Telcom Giants Plan to Use Drones As Base Station For Emergency

Drones are seen as a great tool for taking dramatic aerial videos as well as inspecting crops, buildings, and other forms of infrastructure. They are also being developed as a tool to improve mobile and internet connectivity during emergencies.  A bad mobile signal is frustrating and during emergency situations can mean the difference between life and death. A slow emergency response means higher mortality rates.

The problem with mobile signals is the infrastructure necessary in transmission. The signals are sent through base stations which are typically installed on a building or a tall mast. These are difficult and expensive to install, and almost impossible to set up during emergency situations.  During the last two years, Nokia and EE (a British mobile operator) have both been using portable mobile base stations attached to small drones in Scotland.

The idea is that if an emergency situation occurs, a drone will fly to the area and provide 4G mobile network coverage almost immediately. The range will cover a 50km radius and will also help emergency workers stay in touch.  The only problem is that the drones cannot fly for too long before their batteries run out. 30 minutes is the standard for most drones.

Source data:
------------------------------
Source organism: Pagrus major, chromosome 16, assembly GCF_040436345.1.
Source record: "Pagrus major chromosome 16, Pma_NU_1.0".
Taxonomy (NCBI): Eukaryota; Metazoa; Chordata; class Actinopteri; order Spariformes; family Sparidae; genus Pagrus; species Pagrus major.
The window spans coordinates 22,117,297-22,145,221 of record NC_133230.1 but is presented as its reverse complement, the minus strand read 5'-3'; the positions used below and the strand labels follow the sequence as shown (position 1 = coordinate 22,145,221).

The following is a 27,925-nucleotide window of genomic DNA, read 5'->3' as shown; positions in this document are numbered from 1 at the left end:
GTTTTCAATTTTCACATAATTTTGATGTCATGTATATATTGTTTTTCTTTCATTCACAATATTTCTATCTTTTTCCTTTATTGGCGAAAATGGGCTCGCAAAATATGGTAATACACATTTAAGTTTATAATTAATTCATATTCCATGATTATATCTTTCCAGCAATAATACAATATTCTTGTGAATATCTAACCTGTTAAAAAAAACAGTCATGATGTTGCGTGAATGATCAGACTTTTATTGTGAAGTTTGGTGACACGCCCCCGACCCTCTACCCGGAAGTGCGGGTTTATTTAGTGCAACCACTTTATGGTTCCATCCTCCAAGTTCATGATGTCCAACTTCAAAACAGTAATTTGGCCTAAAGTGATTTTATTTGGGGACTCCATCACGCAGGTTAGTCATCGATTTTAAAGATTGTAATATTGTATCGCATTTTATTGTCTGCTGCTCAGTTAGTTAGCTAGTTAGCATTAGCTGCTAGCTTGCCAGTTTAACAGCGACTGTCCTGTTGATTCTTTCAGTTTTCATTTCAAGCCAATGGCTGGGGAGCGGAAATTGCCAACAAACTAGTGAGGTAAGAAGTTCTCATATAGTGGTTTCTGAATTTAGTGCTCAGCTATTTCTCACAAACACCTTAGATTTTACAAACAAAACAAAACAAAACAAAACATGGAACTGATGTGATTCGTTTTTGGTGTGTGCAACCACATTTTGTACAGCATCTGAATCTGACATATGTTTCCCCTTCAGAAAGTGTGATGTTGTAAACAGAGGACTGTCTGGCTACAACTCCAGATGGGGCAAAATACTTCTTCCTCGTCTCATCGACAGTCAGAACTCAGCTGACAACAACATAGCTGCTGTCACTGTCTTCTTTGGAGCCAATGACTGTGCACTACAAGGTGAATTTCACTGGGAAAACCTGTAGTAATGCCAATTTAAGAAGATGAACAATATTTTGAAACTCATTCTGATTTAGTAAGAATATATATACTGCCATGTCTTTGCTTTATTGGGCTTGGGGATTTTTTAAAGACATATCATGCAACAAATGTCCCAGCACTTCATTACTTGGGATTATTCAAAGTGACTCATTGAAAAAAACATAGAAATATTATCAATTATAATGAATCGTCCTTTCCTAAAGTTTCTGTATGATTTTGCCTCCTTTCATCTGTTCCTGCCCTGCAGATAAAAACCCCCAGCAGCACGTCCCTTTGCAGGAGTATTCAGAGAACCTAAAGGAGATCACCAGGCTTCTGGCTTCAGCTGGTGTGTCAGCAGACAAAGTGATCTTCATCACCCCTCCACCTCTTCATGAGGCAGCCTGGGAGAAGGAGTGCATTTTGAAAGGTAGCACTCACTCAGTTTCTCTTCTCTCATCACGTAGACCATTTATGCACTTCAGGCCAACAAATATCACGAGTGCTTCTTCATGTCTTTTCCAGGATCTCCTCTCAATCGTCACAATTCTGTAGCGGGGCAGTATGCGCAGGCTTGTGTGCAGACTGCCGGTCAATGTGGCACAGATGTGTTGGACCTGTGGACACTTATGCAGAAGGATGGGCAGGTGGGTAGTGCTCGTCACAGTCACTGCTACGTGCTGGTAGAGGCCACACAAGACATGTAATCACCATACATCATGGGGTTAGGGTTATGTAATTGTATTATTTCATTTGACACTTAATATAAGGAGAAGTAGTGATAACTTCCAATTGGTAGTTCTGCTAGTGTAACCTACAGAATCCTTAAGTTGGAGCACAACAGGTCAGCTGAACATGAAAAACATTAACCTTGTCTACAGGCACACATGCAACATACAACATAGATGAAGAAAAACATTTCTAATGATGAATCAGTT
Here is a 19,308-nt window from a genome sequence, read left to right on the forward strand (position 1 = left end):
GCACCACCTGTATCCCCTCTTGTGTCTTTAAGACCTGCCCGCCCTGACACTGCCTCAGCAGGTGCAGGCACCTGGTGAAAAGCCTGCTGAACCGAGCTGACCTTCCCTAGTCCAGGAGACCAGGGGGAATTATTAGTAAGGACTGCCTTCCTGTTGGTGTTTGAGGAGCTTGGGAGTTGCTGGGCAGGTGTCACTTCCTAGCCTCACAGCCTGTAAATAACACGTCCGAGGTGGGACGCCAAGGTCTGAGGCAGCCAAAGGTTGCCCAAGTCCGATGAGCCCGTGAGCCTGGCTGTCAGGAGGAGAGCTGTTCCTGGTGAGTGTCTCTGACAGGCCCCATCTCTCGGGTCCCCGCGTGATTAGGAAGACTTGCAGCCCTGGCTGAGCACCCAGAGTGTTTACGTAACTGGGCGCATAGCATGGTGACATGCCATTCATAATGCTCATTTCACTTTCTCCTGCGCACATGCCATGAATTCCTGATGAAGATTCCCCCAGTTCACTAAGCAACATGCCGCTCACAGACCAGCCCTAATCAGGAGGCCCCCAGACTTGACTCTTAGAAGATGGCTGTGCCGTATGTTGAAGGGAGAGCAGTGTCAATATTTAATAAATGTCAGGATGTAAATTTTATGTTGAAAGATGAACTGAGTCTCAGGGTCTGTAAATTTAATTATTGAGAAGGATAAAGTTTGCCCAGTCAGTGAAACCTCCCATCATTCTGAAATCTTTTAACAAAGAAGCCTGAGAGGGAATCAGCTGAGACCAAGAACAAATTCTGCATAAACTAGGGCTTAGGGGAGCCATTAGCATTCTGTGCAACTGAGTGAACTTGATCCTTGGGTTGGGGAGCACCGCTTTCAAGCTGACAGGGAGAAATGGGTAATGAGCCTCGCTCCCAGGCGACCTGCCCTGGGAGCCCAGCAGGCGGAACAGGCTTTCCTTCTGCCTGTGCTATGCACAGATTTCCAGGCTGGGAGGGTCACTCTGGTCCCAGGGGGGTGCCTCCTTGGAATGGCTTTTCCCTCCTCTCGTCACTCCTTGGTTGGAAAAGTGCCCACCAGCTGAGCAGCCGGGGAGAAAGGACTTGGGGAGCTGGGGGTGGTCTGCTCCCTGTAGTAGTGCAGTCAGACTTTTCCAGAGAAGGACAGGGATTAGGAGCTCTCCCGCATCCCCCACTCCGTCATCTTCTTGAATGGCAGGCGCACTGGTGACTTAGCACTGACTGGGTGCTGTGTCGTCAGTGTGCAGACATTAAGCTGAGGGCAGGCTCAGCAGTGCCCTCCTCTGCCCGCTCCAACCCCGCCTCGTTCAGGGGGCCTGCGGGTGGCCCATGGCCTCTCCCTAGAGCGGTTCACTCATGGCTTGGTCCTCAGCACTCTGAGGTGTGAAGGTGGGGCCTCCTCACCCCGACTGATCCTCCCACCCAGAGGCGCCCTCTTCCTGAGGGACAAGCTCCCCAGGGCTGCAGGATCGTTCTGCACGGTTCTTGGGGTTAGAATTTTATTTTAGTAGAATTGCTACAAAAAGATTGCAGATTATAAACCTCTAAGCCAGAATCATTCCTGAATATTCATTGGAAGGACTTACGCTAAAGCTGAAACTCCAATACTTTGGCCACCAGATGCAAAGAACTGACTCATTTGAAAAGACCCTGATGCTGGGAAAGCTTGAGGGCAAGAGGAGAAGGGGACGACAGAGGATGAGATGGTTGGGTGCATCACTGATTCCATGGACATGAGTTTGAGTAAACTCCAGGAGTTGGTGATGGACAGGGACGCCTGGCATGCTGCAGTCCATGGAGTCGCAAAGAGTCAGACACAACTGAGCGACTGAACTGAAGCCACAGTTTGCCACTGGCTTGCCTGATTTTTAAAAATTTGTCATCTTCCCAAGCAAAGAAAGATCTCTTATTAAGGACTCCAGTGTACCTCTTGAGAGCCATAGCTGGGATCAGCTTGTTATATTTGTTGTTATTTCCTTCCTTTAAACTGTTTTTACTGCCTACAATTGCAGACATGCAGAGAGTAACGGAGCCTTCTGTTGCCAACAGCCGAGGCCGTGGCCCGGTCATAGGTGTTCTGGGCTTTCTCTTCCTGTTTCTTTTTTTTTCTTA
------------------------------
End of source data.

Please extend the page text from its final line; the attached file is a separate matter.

AT&T is developing a large drone that is like a helicopter but powered by ground cables. The drone is called “Flying COW”.  The “Flying Cow” will be able to stay airborne for up to 24 hours at a maximum height of around 550 feet.  AT&T stated that the drone was used to provide 4G coverage after Hurricane Maria in Puerto Rico last November. The Flying Cow covered an area measuring 36 square km and was very effective as a base station.

Nokia has also been working on turning emergency vehicles into operational control centers which will assist emergency responders.  By outfitting these emergency vehicles with their own personal 4G network, they can cover a 50km radius. From these vehicles, they can launch drones and monitor the scene of emergencies easily.

The same idea is being used for emergency search and rescue operations. Drone technology developers are working to integrate artificial intelligence into drones allowing drones to link up and communicate together basically turning multiple drones into a “swarm” system.  Only one operator is needed to fly a swarm, so this means that emergency rescue operations will get extra help, but without the cost of extra manpower which is able to cover larger areas during emergencies fast and conveniently.

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